No 43 on the List for Living

43) Pull a pint in a proper pub

When my school friend Miche said she had a Friday night surprise for me, I had no idea what she had planned. It was only after we arrived at a traditional country pub and she introduced me to the manager that I realised I’d be going behind the bar.

It was only last week that I popped to Paris just for lunch. I never imagined that I’d end up doing something else off my List for Living quite so soon.

It was a good way to end an awful day. The chemo is really starting to take its toll. I’m more tired than ever. I’ve changed my treatment day to Wednesdays. So Fridays are now the worst day of the week. Just because my time left is short, it doesn’t mean every single moment is brilliant. Sometimes my biggest achievement is getting out of bed.

I put this on my List for Living as I’ve enjoyed pretending to work behind a bar in the past but I’ve never actually pulled a pint in a proper pub.

Miche – the organiser of the pull!

The venue chosen by my friend was in the middle of nowhere with little street lighting. Small and quaint, the pub didn’t even have an indoor toilet! But it was full of locals, all intrigued by my keenness to get behind the pumps. The barman gave me a quick lesson. First I had a practise.

And then it was onto number 43 on my List for Living.

It felt great pulling my first proper pint. Standing behind the bar. Doing something a bit different. Totally unconnected with the cancer. What a fantastic surprise night out.

What with all the hospital visits, the sickness and the stress, it’s easy to lose sight of who you are. You’re a patient for so much of the time. It can be overwhelming and squashes the person you were before all of this.

In such a simple way, this reminded me that I’m more than just someone living with a killer disease.

The steroids may be messing with my moods but pulling the pint made me feel much more like me. I thought that my List for Living would just be a lovely way of doing fun stuff with people who mean a lot to me. Creating a whole load of special memories. However I didn’t realise that the list would enable them to help me feel better.

As I write this, a few days later, I still feel chemo shattered. I’ve done very little since but it makes me happy that I have managed to do something special.

16 thoughts on “No 43 on the List for Living

  1. You’re absolutely right Helen, why sit around waiting to die, enjoy every day, and what a wonderful way to do things that you had always wanted to do and never got around to. Even friends often don’t know what to say or do to help so you have done them a great favour. Your a courageous lady and have encouraged me so much. God bless Kay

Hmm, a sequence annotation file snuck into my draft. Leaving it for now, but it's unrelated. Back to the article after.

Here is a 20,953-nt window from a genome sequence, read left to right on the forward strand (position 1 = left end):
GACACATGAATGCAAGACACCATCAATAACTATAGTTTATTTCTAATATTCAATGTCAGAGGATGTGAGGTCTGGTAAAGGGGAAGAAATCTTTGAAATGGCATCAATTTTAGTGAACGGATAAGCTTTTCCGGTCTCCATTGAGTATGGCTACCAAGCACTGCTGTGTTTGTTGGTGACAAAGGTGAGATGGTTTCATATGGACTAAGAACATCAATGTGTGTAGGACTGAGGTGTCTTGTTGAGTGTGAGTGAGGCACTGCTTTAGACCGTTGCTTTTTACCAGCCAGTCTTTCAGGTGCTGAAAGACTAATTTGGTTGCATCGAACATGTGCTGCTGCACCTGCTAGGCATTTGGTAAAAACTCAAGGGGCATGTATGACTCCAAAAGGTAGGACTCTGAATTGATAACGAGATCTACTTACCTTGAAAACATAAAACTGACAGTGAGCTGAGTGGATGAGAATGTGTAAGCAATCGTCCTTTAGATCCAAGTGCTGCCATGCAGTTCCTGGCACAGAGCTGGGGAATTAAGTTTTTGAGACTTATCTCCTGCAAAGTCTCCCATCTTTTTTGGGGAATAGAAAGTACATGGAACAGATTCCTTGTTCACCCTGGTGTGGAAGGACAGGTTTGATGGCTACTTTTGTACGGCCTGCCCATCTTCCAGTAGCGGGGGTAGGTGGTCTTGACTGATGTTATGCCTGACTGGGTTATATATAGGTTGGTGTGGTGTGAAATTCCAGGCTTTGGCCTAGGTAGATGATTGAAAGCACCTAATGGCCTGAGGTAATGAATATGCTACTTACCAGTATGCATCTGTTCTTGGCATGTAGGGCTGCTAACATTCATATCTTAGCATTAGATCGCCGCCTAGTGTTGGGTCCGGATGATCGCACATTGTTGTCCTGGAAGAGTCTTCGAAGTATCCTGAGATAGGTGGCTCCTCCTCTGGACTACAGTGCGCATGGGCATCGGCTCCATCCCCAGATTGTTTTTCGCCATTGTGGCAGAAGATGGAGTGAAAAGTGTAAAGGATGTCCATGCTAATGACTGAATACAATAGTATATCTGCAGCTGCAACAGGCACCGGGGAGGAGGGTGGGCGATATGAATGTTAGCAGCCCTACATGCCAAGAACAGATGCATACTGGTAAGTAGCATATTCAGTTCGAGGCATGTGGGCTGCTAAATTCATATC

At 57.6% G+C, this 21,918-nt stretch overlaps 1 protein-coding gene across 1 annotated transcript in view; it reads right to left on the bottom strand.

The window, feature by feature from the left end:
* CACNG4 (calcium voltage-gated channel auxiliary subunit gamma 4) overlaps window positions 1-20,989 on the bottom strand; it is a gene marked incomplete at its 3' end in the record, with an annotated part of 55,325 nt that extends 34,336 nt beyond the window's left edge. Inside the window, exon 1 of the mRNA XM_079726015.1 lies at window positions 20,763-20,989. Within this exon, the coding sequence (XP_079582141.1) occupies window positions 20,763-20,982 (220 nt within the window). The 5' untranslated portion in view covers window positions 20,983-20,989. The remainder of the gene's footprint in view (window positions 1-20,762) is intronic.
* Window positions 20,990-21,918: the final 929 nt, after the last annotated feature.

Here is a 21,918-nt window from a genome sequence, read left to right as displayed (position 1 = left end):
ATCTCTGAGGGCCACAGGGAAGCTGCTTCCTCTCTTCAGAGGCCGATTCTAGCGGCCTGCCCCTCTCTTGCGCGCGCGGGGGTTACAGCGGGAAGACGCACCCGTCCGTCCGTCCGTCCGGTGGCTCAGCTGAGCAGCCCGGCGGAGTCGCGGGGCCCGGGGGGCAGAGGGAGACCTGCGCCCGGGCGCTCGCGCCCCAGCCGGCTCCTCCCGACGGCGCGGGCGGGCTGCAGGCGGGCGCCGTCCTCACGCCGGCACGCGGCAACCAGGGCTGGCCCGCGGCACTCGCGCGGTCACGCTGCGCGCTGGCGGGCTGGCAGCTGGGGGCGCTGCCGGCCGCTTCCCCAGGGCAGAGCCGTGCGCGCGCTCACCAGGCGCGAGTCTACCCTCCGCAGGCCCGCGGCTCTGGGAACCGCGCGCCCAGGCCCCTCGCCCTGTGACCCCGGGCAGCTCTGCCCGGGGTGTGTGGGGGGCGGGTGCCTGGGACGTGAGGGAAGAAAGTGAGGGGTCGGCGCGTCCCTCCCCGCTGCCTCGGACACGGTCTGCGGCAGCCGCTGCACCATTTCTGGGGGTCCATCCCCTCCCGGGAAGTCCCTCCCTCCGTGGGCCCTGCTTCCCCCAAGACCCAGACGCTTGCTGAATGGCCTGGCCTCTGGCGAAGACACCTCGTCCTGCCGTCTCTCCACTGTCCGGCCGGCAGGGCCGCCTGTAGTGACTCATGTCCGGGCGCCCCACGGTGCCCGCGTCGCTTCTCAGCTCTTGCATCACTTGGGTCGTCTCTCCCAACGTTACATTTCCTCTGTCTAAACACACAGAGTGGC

2. Brilliant Helen, not an easy thing to do. I would have been honoured to drink your first pint!

  3. Wow Helen! Just loving your List For Living – What an inspiration you are! Keep going you are doing great! All the best Izzy :0)

  4. I look forward to reading your blogs….having been through chemo myself i can always relate to what you write and after reading you always leave me with a smile on my face…keep strong. Xx

  5. Yaay! I chose to pull a pint when we visited the Guinness Brewery in Dublin last year and it was great fun. Glad you got to pull-off number 43 :)

    Did you drink it or serve it?

  6. Well done Helen ! Been through the same as you with same prognosis, now doing the same, nearly 6 years on !

    I hope you did drink it !

  7. Great stuff Helen! Hav pulled the odd pint myself and yes it is always good. U are fantastic. Hang on in there. I have had my first recurrence after 5 months free so ur attitude is doing me a power of good ! Loved ur lunch in Paris-just my thing! However living in Ireland it’s not so easy to hop on a train. Hope chemo not to hard tday.Winnie


  8. You look perfect for the part of busty, friendly barmaid.

    As for “it’s easy to lose sight of who you are. You’re a patient for so much of the time. It can be overwhelming and squashes the person you were before all of this.” I totally relate. I’m just starting to find myself again as I’m recovering from a stem cell transplant. But also questioning who the new me is or will be… Curious times, eh?

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